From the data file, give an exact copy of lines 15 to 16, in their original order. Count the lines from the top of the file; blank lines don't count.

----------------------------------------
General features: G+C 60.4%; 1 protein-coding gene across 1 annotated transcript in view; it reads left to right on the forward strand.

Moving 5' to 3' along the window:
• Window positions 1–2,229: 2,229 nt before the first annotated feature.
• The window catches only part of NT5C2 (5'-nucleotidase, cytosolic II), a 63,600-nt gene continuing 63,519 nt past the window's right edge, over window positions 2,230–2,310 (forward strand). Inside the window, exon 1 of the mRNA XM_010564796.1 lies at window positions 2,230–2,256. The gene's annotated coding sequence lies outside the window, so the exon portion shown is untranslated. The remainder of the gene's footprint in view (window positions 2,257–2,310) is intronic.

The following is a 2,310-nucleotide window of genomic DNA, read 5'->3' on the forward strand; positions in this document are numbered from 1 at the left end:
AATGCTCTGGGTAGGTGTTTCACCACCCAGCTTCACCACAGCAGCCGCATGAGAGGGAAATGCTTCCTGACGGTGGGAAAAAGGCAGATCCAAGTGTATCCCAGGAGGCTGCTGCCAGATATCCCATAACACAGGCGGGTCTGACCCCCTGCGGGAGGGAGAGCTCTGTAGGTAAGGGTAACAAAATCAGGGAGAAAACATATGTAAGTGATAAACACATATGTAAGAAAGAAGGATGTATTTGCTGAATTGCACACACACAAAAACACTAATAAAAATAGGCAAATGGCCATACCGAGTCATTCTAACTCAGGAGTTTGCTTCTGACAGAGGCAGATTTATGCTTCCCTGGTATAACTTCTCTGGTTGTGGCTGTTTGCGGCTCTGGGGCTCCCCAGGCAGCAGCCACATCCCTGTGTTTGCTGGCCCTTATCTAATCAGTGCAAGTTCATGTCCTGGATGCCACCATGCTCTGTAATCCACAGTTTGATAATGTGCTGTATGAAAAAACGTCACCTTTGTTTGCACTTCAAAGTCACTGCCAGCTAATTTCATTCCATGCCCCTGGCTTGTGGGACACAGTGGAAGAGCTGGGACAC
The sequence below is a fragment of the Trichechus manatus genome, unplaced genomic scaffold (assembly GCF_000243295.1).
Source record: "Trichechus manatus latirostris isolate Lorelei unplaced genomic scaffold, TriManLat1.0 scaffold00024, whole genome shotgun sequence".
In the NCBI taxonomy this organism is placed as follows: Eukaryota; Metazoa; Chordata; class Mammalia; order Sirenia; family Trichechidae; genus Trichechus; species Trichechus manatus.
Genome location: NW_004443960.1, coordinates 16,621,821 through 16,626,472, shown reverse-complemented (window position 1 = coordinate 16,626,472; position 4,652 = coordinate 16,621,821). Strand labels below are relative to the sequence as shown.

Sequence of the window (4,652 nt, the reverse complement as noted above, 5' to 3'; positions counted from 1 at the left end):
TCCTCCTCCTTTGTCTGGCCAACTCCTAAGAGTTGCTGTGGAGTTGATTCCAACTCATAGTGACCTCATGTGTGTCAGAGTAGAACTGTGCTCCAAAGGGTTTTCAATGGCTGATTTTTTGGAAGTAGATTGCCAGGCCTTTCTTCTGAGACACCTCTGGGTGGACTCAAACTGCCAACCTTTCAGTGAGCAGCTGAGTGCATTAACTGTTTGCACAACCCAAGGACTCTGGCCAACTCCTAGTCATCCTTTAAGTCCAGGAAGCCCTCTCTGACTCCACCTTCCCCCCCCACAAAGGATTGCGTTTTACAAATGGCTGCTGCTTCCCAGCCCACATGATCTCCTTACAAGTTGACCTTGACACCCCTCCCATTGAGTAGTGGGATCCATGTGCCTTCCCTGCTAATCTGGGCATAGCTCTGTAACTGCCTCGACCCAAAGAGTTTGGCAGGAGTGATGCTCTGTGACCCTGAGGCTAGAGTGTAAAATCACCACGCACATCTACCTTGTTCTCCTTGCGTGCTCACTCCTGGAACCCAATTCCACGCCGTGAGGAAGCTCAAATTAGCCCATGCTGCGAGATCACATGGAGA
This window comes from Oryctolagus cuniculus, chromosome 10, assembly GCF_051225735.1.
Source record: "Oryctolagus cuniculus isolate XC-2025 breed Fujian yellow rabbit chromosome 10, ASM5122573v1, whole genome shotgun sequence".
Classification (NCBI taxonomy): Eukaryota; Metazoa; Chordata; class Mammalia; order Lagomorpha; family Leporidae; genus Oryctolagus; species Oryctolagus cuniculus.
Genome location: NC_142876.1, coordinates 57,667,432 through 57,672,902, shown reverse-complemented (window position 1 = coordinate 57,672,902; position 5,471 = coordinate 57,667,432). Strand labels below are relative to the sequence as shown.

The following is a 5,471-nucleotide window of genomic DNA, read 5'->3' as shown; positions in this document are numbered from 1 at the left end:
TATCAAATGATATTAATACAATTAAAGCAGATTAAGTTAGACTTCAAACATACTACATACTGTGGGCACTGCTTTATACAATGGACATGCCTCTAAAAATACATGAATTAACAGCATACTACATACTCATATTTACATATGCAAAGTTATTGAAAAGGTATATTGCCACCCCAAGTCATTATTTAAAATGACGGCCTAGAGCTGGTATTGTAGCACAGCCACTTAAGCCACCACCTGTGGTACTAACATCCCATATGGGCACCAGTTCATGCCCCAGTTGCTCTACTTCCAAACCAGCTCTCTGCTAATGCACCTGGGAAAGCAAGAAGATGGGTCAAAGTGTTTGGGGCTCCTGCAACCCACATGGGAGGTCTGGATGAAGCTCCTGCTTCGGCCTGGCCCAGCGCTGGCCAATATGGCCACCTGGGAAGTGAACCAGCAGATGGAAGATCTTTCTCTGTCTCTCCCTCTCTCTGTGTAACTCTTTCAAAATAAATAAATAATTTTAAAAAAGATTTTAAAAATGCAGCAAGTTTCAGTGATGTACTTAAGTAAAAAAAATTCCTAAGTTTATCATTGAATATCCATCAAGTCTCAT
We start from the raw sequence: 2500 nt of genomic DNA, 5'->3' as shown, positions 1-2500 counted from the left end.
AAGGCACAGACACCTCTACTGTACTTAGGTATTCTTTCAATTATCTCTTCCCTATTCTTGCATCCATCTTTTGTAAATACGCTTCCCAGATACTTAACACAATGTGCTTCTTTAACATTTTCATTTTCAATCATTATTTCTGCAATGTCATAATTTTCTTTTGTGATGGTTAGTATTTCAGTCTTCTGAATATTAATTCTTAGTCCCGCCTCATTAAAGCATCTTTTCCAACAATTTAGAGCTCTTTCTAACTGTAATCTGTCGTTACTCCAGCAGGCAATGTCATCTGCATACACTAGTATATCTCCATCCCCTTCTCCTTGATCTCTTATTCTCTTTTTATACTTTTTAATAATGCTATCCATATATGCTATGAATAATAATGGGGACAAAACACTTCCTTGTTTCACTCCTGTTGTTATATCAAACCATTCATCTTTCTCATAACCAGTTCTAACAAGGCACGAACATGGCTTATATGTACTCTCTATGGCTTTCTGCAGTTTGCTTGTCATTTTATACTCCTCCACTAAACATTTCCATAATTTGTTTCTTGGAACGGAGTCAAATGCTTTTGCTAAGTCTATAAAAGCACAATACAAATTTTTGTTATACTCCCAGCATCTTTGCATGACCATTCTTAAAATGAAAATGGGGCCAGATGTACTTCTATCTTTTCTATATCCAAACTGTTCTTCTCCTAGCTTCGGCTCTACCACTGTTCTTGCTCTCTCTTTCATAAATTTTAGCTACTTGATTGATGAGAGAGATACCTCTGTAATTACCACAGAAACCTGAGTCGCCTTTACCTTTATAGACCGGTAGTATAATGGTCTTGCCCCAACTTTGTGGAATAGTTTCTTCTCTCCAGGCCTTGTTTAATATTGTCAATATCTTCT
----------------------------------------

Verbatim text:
Classification (NCBI taxonomy): Eukaryota; Metazoa; Chordata; class Mammalia; order Lagomorpha; family Leporidae; genus Oryctolagus; species Oryctolagus cuniculus.
Genome location: NC_142876.1, coordinates 57,667,432 through 57,672,902, shown reverse-complemented (window position 1 = coordinate 57,672,902; position 5,471 = coordinate 57,667,432). Strand labels below are relative to the sequence as shown.